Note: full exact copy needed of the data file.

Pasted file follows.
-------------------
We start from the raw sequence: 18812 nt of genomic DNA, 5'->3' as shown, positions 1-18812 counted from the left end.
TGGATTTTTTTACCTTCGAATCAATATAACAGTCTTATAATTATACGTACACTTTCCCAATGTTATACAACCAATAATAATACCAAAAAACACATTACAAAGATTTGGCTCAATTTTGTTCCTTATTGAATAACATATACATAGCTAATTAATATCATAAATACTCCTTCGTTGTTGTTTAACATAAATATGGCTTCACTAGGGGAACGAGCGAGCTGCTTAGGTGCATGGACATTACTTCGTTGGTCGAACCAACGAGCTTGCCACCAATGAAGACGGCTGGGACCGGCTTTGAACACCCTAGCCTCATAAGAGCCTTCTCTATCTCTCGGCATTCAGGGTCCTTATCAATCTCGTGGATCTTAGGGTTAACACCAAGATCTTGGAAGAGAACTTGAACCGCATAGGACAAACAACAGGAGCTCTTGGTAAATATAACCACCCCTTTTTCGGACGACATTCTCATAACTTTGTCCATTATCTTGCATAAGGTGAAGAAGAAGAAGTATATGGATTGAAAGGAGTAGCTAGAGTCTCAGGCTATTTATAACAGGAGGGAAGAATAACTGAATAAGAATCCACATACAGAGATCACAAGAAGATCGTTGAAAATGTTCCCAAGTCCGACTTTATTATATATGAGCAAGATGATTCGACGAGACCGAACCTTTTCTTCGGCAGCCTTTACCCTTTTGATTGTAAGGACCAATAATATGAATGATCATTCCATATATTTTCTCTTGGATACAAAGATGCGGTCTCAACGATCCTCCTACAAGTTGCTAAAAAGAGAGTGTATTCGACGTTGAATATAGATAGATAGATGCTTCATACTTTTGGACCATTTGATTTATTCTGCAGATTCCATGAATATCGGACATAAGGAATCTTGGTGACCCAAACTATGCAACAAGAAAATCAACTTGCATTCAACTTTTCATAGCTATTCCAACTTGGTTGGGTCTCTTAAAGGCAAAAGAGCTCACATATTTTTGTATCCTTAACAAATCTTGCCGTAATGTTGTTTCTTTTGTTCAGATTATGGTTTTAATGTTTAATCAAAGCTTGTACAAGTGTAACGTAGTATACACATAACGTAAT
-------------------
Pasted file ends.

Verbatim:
We start from the raw sequence: 18812 nt of genomic DNA, 5'->3' as shown, positions 1-18812 counted from the left end.
TGGATTTTTTTACCTTCGAATCAATATAACAGTCTTATAATTATACGTACACTTTCCCAATGTTATACAACCAATAATAATACCAAAAAACACATTACAAAGATTTGGCTCAATTTTGTTCCTTATTGAATAACATATACATAGCTAATTAATATCATAAATACTCCTTCGTTGTTGTTTAACATAAATATGGCTTCACTAGGGGAACGAGCGAGCTGCTTAGGTGCATGGACATTACTTCGTTGGTCGAACCAACGAGCTTGCCACCAATGAAGACGGCTGGGACCGGCTTTGAACACCCTAGCCTCATAAGAGCCTTCTCTATCTCTCGGCATTCAGGGTCCTTATCAATCTCGTGGATCTTAGGGTTAACACCAAGATCTTGGAAGAGAACTTGAACCGCATAGGACAAACAACAGGAGCTCTTGGTAAATATAACCACCCCTTTTTCGGACGACATTCTCATAACTTTGTCCATTATCTTGCATAAGGTGAAGAAGAAGAAGTATATGGATTGAAAGGAGTAGCTAGAGTCTCAGGCTATTTATAACAGGAGGGAAGAATAACTGAATAAGAATCCACATACAGAGATCACAAGAAGATCGTTGAAAATGTTCCCAAGTCCGACTTTATTATATATGAGCAAGATGATTCGACGAGACCGAACCTTTTCTTCGGCAGCCTTTACCCTTTTGATTGTAAGGACCAATAATATGAATGATCATTCCATATATTTTCTCTTGGATACAAAGATGCGGTCTCAACGATCCTCCTACAAGTTGCTAAAAAGAGAGTGTATTCGACGTTGAATATAGATAGATAGATGCTTCATACTTTTGGACCATTTGATTTATTCTGCAGATTCCATGAATATCGGACATAAGGAATCTTGGTGACCCAAACTATGCAACAAGAAAATCAACTTGCATTCAACTTTTCATAGCTATTCCAACTTGGTTGGGTCTCTTAAAGGCAAAAGAGCTCACATATTTTTGTATCCTTAACAAATCTTGCCGTAATGTTGTTTCTTTTGTTCAGATTATGGTTTTAATGTTTAATCAAAGCTTGTACAAGTGTAACGTAGTATACACATAACGTAAT